In 1982, Pyle began recording and touring with the Artimus Pyle Band (A.P.B.), including Darryl Otis Smith, John Boerstler, Steve Brewington, and Steve Lockhart. A.P.B.'s albums include A.P.B. (1981), Nightcaller (1983) and Live from Planet Earth (2000).
Pyle took part in the Skynyrd Tribute tour and joined the reformed Lynyrd Skynyrd in recording Lynyrd Skynyrd 1991 before departing the band during a show in Toronto on August 2, 1991. In a radio interview with Rick Lewis and Michael Floorwax on The FOX in Denver, Colorado on the 20th anniversary of the crash, Pyle said, "I left the band in 1991 basically because there was a Problem with drugs and alcohol and I felt as though we should have put all that stuff behind us years and years ago."
In 1993, Pyle was charged with alleged attempted capital sexual battery and lewd assault on two girls. He strongly denied the charges, and claimed the girls had been abused by people connected to babysitters in a Jacksonville mobile home park who held a grudge against him. Moreover, he claimed the allegations were an attempt to extort money from the Lynyrd Skynyrd organization. During extensive legal depositions, Pyle's attorneys showed that various law enforcement and welfare workers in Jacksonville had misreported the allegations and were unqualified to ascertain child abuse. Under cross-examination, the girls' mother admitted that she had not seen Pyle abuse the girls. In one instance, it emerged that the girls had been influenced by self-help books and tapes about abusive fathers. With time and money running out weeks before the trial was due to start in January 1994, Pyle reluctantly pleaded no contest rather than risk a mandatory sentence of life imprisonment if found guilty in a jury trial. He was sentenced to probation and required to register as a sex offender. In 2007, Pyle was arrested for alleged failure to register as a sex offender in St. Johns County, Florida, after officials lost the change-of-address form he had sent them when he and his young family moved to North Carolina. He rejected a plea bargain offer, and was acquitted by a jury in 2009.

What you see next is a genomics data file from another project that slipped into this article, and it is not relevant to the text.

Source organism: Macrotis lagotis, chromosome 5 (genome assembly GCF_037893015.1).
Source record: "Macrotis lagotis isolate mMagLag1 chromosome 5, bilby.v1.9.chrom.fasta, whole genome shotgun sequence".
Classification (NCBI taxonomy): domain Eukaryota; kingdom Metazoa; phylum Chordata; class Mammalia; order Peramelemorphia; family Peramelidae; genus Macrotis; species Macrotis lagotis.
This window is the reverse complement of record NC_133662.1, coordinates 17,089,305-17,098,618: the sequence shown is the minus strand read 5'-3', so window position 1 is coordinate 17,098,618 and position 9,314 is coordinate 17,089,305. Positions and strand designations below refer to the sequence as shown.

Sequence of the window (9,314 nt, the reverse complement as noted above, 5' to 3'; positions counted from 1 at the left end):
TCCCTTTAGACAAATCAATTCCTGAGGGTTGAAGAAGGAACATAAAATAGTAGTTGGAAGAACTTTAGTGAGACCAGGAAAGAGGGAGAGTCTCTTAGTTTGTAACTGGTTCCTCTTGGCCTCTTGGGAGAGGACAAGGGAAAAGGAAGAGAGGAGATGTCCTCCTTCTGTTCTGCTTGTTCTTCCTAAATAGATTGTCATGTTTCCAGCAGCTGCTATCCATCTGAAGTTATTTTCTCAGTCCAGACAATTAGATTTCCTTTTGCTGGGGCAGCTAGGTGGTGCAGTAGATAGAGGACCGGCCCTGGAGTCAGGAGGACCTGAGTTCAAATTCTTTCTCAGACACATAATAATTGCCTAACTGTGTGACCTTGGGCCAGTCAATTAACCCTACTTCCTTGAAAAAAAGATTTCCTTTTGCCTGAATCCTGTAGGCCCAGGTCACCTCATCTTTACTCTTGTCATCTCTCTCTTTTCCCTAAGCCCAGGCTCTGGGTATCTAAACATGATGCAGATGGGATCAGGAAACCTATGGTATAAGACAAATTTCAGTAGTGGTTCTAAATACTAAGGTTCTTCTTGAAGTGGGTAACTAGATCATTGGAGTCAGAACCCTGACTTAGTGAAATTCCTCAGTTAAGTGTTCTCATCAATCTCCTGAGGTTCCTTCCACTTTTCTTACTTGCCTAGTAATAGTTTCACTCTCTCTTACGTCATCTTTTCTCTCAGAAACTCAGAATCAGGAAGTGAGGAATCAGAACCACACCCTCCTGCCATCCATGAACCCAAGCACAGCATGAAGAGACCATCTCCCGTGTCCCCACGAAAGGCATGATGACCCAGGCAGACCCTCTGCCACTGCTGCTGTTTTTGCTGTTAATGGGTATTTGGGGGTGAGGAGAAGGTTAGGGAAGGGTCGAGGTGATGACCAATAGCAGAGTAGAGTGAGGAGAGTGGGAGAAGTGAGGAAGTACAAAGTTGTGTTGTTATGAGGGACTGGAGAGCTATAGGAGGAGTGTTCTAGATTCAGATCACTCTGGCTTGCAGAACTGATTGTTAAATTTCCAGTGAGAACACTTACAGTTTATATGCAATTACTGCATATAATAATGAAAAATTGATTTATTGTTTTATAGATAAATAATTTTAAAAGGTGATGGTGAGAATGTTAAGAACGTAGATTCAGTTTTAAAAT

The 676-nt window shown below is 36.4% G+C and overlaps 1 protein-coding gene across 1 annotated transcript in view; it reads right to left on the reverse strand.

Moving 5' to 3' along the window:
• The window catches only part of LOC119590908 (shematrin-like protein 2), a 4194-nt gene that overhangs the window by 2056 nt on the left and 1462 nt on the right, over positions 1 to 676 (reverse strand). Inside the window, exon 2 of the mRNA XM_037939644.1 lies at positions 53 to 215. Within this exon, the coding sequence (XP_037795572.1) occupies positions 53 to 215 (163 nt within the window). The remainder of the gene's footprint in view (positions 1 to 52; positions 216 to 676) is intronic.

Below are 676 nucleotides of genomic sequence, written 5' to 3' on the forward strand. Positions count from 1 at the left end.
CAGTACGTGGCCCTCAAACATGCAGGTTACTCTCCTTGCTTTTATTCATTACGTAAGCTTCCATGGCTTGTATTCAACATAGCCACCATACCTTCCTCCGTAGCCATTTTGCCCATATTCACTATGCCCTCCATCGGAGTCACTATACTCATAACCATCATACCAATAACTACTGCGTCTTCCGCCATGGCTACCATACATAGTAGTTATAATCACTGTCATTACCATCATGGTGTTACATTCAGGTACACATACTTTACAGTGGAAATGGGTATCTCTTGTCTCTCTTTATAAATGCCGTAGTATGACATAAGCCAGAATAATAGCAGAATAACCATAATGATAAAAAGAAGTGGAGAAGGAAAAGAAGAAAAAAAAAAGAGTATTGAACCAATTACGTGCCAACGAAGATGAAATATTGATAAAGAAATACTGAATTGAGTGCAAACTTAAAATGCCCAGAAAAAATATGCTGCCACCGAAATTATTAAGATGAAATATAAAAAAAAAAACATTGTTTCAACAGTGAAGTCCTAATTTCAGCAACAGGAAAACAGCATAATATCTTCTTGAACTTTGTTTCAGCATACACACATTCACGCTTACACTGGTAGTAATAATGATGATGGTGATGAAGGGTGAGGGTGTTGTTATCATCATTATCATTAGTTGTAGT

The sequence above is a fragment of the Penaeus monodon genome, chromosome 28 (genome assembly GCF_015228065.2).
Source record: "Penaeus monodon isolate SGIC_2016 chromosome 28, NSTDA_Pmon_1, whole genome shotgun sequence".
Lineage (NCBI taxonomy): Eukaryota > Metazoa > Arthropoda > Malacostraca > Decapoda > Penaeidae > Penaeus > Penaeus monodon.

In 2004, Pyle recorded four studio tracks on Southern Rock band Rambler's album First Things First with vocalist Pat Terranova, Guitarist Mitch Farber, Bassist Willy Lussier and acoustic Guitarist and vocalist Rikki Cuccia. In 2007, he toured with the band Deep South, whose lineup also included Wet Willie vocalist Jimmy Hall and former Atlanta Rhythm Section members Robert Nix and Dean Daughtry.
In 2007, Pyle released the album Artimus Venomus on Storm Dog Records Group/Cleopatra Records. Several of the tunes referenced his personal tribulations, including “Blood Sucking Weasel Attorneys” and “Dead Rock Stars, Widows, Gigolos, Pocket Money.” Guests included Ed King and former Lynyrd Skynyrd backing Singers Jo Jo Billingsley and Leslie Hawkins.
In 2014, Pyle was a guest performer on Eli Cook's album, Primitive Son.
In October 2017 Pyle was going to publish his memoir, "Street Survivor: Keeping the Beat in Lynyrd Skynyrd", cowritten with Journalist Dean Goodman, through Backbeat Books/Hal Leonard. However, the above lawsuit has kept the book from being published indefinitely.
Pyle plays in several bands in the Asheville, North Carolina area. He also tours the United States with a new incarnation of the Artimus Pyle Band that plays Lynyrd Skynyrd tunes note-for-note faithful to the recorded versions. Former Lynyrd Skynyrd member Ed King has instructed Pyle’s bandmates on the original chords and tunings.